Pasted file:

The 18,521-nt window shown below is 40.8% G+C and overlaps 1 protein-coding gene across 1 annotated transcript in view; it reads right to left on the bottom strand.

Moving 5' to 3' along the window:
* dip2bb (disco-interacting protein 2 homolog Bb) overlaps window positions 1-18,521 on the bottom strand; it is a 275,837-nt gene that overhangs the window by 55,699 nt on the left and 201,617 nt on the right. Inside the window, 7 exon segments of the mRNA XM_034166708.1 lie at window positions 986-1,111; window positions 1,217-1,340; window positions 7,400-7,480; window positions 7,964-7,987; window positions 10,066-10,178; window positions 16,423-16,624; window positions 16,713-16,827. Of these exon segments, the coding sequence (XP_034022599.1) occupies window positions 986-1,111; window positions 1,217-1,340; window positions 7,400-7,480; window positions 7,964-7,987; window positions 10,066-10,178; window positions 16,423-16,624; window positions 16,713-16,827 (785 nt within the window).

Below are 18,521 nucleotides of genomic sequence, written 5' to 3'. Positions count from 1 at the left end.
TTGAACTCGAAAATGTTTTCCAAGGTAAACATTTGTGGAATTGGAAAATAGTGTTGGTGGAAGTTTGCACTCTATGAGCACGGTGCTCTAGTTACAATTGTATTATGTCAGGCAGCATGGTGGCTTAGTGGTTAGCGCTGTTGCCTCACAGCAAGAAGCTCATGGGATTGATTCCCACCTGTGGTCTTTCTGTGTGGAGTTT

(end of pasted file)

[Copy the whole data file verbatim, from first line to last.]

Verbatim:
The 18,521-nt window shown below is 40.8% G+C and overlaps 1 protein-coding gene across 1 annotated transcript in view; it reads right to left on the bottom strand.

Moving 5' to 3' along the window:
* dip2bb (disco-interacting protein 2 homolog Bb) overlaps window positions 1-18,521 on the bottom strand; it is a 275,837-nt gene that overhangs the window by 55,699 nt on the left and 201,617 nt on the right. Inside the window, 7 exon segments of the mRNA XM_034166708.1 lie at window positions 986-1,111; window positions 1,217-1,340; window positions 7,400-7,480; window positions 7,964-7,987; window positions 10,066-10,178; window positions 16,423-16,624; window positions 16,713-16,827. Of these exon segments, the coding sequence (XP_034022599.1) occupies window positions 986-1,111; window positions 1,217-1,340; window positions 7,400-7,480; window positions 7,964-7,987; window positions 10,066-10,178; window positions 16,423-16,624; window positions 16,713-16,827 (785 nt within the window).

Below are 18,521 nucleotides of genomic sequence, written 5' to 3'. Positions count from 1 at the left end.
TTGAACTCGAAAATGTTTTCCAAGGTAAACATTTGTGGAATTGGAAAATAGTGTTGGTGGAAGTTTGCACTCTATGAGCACGGTGCTCTAGTTACAATTGTATTATGTCAGGCAGCATGGTGGCTTAGTGGTTAGCGCTGTTGCCTCACAGCAAGAAGCTCATGGGATTGATTCCCACCTGTGGTCTTTCTGTGTGGAGTTT